Posted by Kangna Agarwal on February 11, 2010

They are hopeful that findings of the study will have important implications in developing prevention strategies including vaccination for HIV.

"If we want to stop the HIV epidemic, then we must know the mechanisms by which HIV uses human sex to spread," said principal investigator Davey Smith, MD, MAS, associate professor of medicine at the University of California San Diego.

Genetic analysis
Using a genetic analysis called phylogenetic analysis, the researchers examined a group of gay and bisexual men who had transmitted the HIV virus to other men.

In order to identify the rapidly mutating HIV viruses, the scientists analyzed the blood and the semen samples of the transmitting partners.

Most of the sexually transmitted HIV infections result from exposure to the HIV virus in semen—the organic fluid containing sperms, the male reproductive cells.

The researchers explained that the semen is made up of seminal cells and a fluid around these calls called seminal plasma.

The seminal plasma contains the HIV particles with Ribonucleic acid (RNA), while the HIV DNA exists in the infected seminal cells.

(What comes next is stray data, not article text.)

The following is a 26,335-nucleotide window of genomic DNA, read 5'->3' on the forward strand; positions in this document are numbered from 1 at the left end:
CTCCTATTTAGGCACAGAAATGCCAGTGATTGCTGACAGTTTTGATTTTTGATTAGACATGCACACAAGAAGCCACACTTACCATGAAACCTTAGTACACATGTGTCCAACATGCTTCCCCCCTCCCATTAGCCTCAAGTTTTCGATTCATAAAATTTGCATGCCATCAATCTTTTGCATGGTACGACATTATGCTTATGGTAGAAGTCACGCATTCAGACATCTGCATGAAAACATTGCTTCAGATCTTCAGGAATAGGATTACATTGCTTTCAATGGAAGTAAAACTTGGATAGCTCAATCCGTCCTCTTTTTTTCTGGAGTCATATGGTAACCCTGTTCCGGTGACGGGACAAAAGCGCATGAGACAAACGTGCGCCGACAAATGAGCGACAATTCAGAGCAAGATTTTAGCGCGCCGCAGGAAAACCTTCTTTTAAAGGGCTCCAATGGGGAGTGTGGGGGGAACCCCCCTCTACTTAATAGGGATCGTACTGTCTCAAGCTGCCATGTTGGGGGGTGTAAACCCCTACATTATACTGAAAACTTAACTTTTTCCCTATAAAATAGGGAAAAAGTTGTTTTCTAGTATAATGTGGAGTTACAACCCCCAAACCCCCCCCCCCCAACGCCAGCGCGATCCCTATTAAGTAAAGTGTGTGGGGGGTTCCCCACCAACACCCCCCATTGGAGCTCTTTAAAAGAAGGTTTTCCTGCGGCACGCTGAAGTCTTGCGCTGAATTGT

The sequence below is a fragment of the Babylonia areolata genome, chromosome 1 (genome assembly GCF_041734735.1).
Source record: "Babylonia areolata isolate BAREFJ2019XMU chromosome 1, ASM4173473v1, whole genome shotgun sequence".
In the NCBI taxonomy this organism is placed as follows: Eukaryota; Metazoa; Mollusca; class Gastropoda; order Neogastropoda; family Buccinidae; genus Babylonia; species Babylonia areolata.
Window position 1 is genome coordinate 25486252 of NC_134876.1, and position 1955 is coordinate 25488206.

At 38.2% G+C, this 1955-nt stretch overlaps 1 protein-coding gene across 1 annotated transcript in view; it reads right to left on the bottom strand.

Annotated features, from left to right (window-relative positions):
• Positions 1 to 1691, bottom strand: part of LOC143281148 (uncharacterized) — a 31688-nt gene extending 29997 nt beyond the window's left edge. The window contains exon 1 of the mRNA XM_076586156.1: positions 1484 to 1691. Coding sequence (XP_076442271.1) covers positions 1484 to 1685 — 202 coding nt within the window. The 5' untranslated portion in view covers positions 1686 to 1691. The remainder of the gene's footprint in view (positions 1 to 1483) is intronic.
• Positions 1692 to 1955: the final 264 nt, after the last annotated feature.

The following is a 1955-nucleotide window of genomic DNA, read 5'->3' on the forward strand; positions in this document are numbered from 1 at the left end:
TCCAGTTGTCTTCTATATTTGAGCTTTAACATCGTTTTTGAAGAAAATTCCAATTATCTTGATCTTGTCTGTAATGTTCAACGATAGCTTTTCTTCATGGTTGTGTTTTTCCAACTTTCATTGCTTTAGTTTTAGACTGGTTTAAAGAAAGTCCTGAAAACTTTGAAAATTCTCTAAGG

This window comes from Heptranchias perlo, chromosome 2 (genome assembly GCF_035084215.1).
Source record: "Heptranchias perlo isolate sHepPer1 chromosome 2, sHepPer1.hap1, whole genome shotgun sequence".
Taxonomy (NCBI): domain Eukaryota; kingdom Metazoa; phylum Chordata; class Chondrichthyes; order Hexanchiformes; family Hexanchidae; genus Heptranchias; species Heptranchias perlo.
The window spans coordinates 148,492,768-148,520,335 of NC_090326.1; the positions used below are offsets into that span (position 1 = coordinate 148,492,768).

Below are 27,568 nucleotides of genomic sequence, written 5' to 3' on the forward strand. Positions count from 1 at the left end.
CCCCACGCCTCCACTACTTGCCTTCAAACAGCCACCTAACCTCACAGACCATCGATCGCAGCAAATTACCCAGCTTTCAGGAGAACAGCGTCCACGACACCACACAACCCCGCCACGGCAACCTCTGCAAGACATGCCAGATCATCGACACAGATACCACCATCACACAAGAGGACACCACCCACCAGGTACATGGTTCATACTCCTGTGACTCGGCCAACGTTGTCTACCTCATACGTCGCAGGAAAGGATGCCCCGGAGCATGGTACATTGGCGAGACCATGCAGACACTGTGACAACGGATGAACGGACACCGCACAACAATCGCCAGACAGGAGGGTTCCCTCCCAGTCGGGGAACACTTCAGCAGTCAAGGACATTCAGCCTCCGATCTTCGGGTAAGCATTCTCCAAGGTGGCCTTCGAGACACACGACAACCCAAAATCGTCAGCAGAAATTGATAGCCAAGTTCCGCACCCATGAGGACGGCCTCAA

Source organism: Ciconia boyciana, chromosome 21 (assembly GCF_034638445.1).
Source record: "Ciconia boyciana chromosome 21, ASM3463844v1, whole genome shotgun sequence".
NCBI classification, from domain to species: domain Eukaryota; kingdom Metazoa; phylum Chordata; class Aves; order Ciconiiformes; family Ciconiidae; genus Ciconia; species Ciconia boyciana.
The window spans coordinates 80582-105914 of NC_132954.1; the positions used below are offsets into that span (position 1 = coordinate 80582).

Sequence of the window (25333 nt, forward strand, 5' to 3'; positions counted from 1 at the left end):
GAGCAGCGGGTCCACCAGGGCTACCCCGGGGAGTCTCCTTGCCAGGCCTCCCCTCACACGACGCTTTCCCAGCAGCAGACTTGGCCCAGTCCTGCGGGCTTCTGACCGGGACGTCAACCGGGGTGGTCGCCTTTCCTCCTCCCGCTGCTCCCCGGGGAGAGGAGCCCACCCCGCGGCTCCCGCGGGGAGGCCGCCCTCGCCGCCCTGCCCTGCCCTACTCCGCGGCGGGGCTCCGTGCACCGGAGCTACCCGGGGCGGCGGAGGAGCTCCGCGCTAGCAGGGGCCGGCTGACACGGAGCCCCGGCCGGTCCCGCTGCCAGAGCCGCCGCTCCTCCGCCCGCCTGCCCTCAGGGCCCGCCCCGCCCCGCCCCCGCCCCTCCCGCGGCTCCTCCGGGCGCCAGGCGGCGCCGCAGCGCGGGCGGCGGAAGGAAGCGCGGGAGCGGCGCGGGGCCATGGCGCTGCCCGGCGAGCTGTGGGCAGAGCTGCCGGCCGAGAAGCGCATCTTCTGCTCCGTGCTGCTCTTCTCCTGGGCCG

RNA is a vital molecule that helps to control which genes are active as well as how active they are.

Outcome of the study
On analyzing these genetic differences in HIV men, and their infected partners, the researchers found that the virus is transmitted via the seminal plasma, and not the seminal cells among bisexual partners.

"Until now, it had not been established whether HIV RNA or DNA is transmitted during sex," Dr. Smith said. "By analyzing the genetic differences between these two forms and the virus that was ultimately transmitted to newly infected individuals, we found that it was the HIV RNA form present in seminal plasma that was transmitted.”

As the study was carried out among malen couples, the findings did not confirm the transmission of HIV via seminal plasma in women.

The results need to be replicated in larger trials, therefore, the findings should not be extrapolated, cautioned the researchers.

The study appears in the Feb. 10 issue of the Journal Science Translational Medicine.

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